Utilization of Cs{sup 137} to generate a radiation barrier for weapons grade plutonium immobilized in borosilicate glass canisters. Revision 1

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One of the ways recommended by a recent National Academy of Sciences study to dispose of excess weapons-grade plutonium is to encapsulate the plutonium in a glass in combination with high-level radioactive wastes (HLW) to generate an intense radiation dose rate field. The objective is to render the plutonium as difficult to access as the plutonium contained in existing US commercial spent light-water reactor (LWR) fuel until it can be disposed of in a permanent geological repository. A radiation dose rate from a sealed canister of 1,000 rem/h (10 Sv/h) at 1 meter for at least 30 years after fabrication ... continued below

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Jardine, L.J.; Armantrout, G.A. & Collins, L.F. January 1, 1995.

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One of the ways recommended by a recent National Academy of Sciences study to dispose of excess weapons-grade plutonium is to encapsulate the plutonium in a glass in combination with high-level radioactive wastes (HLW) to generate an intense radiation dose rate field. The objective is to render the plutonium as difficult to access as the plutonium contained in existing US commercial spent light-water reactor (LWR) fuel until it can be disposed of in a permanent geological repository. A radiation dose rate from a sealed canister of 1,000 rem/h (10 Sv/h) at 1 meter for at least 30 years after fabrication was assumed in this paper to be a radiation dose comparable to spent LWR fuel. This can be achieved by encapsulating the plutonium in a borosilicate glass with an adequate amount of a single fission product in the HLWS, namely radioactive Cs{sup 137}. One hundred thousand curies of Cs{sup 137} will generate a dose rate of 1,000 rem/h (10 Sv/h) at 1 meter for at least 30 years when imbedded into canisters of the size proposed for the Savannah River Site`s vitrified high-level wastes. The United States has a current inventory of 54 MCi of CS{sup 137} that has been separated from defense HLWs and is in sealed capsules. This single curie inventory is sufficient to spike 50 metric tons of excess weapons-grade plutonium if plutonium can be loaded at 5.5 wt% in glass, or 540 canisters. Additional CS{sup 137} inventories exist in the United States` HLWs from past reprocessing operations, should additional curies be required. Using only one fission product, CS{sup 137}, rather than the multiple chemical elements and compounds in HLWs to generate a high radiation dose rate from a glass canister greatly simplifies the processing engineering retirement for encapsulating plutonium in a borosilicate glass.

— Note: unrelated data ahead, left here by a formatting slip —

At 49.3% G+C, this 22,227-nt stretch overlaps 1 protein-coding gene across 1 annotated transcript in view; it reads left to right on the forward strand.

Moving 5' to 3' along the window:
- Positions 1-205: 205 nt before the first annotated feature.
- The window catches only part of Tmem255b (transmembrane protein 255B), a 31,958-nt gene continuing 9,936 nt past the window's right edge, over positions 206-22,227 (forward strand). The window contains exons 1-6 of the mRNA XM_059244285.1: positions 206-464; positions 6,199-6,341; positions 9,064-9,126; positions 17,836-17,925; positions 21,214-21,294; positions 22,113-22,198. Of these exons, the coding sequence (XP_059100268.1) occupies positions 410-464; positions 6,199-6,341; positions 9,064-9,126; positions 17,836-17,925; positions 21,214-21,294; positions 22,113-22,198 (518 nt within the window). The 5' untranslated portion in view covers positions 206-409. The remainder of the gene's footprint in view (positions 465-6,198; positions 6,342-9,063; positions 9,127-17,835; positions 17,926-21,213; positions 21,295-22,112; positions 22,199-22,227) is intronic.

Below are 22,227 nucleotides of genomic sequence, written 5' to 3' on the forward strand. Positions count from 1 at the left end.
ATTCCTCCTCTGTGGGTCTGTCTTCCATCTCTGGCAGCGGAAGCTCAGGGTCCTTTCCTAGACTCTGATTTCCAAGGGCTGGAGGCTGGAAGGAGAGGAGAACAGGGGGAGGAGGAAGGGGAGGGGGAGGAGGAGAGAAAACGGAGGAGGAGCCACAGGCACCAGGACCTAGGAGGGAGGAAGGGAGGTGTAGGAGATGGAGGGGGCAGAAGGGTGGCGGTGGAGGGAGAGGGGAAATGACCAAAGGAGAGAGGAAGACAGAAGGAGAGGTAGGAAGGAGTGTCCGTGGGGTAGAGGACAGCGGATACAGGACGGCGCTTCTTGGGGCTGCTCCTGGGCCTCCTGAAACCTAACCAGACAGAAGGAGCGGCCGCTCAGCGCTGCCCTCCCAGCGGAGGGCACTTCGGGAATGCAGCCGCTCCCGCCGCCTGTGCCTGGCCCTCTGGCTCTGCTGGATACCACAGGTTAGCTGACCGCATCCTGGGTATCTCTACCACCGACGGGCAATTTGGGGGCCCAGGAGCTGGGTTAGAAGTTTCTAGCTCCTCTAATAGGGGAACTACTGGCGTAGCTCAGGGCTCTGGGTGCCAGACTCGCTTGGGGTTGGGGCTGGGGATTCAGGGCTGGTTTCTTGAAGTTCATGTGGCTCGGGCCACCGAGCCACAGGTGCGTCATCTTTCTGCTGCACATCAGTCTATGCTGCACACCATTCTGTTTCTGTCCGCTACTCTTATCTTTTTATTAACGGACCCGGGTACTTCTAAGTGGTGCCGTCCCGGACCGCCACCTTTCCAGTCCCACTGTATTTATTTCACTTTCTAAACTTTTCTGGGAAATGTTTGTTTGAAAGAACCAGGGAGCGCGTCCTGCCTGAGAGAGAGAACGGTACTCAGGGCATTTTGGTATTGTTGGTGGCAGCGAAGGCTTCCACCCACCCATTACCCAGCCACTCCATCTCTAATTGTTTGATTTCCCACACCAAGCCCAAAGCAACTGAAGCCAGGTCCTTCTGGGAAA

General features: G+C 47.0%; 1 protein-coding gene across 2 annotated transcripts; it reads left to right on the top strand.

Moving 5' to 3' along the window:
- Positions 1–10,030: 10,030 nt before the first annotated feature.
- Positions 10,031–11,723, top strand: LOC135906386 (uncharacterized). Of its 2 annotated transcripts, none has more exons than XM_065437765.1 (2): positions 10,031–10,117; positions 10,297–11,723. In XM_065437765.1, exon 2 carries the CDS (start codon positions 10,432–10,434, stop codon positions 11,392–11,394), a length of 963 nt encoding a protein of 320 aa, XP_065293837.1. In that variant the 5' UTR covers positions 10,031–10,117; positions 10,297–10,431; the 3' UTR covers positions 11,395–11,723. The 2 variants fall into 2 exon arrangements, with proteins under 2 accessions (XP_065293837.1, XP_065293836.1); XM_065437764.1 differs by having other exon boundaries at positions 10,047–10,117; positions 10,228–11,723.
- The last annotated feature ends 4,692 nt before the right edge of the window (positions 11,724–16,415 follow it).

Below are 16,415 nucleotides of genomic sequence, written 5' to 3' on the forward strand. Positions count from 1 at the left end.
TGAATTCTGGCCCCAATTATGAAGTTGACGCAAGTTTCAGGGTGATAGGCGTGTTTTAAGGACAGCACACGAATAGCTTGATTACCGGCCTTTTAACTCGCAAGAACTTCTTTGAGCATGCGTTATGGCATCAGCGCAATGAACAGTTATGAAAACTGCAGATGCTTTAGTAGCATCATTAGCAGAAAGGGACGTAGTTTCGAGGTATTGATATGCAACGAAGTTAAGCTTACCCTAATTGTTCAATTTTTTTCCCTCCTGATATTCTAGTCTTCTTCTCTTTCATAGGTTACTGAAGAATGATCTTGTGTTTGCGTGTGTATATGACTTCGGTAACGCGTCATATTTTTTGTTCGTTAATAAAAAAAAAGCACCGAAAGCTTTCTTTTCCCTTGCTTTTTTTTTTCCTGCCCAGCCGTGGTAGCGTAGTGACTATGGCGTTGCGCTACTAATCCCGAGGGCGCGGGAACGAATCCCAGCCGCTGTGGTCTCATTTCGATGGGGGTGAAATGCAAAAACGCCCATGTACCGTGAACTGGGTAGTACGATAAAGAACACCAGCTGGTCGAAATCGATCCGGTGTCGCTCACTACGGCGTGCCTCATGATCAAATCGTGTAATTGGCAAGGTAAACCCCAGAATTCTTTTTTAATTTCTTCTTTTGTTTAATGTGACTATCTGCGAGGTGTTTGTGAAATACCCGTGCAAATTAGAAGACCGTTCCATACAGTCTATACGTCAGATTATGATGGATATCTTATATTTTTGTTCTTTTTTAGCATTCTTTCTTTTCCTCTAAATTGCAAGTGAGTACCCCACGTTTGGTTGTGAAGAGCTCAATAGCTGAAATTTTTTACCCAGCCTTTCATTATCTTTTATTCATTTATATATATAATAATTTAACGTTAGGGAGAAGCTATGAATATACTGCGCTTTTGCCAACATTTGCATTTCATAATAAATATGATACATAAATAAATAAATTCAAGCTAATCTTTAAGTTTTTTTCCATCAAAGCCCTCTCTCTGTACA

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10 p.

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INIS; OSTI as DE95009844

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  • Waste management `95, Tucson, AZ (United States), 26 Feb - 2 Mar 1995

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  • Other: DE95009844
  • Report No.: UCRL-JC--118741-Rev.1
  • Report No.: CONF-950216--111-Rev.1
  • Grant Number: W-7405-ENG-48
  • Office of Scientific & Technical Information Report Number: 46604
  • Archival Resource Key: ark:/67531/metadc674441

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  • January 1, 1995

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  • July 25, 2015, 2:21 a.m.

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  • Feb. 18, 2016, 11:14 a.m.

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Jardine, L.J.; Armantrout, G.A. & Collins, L.F. Utilization of Cs{sup 137} to generate a radiation barrier for weapons grade plutonium immobilized in borosilicate glass canisters. Revision 1, article, January 1, 1995; California. (digital.library.unt.edu/ark:/67531/metadc674441/: accessed December 13, 2018), University of North Texas Libraries, Digital Library, digital.library.unt.edu; crediting UNT Libraries Government Documents Department.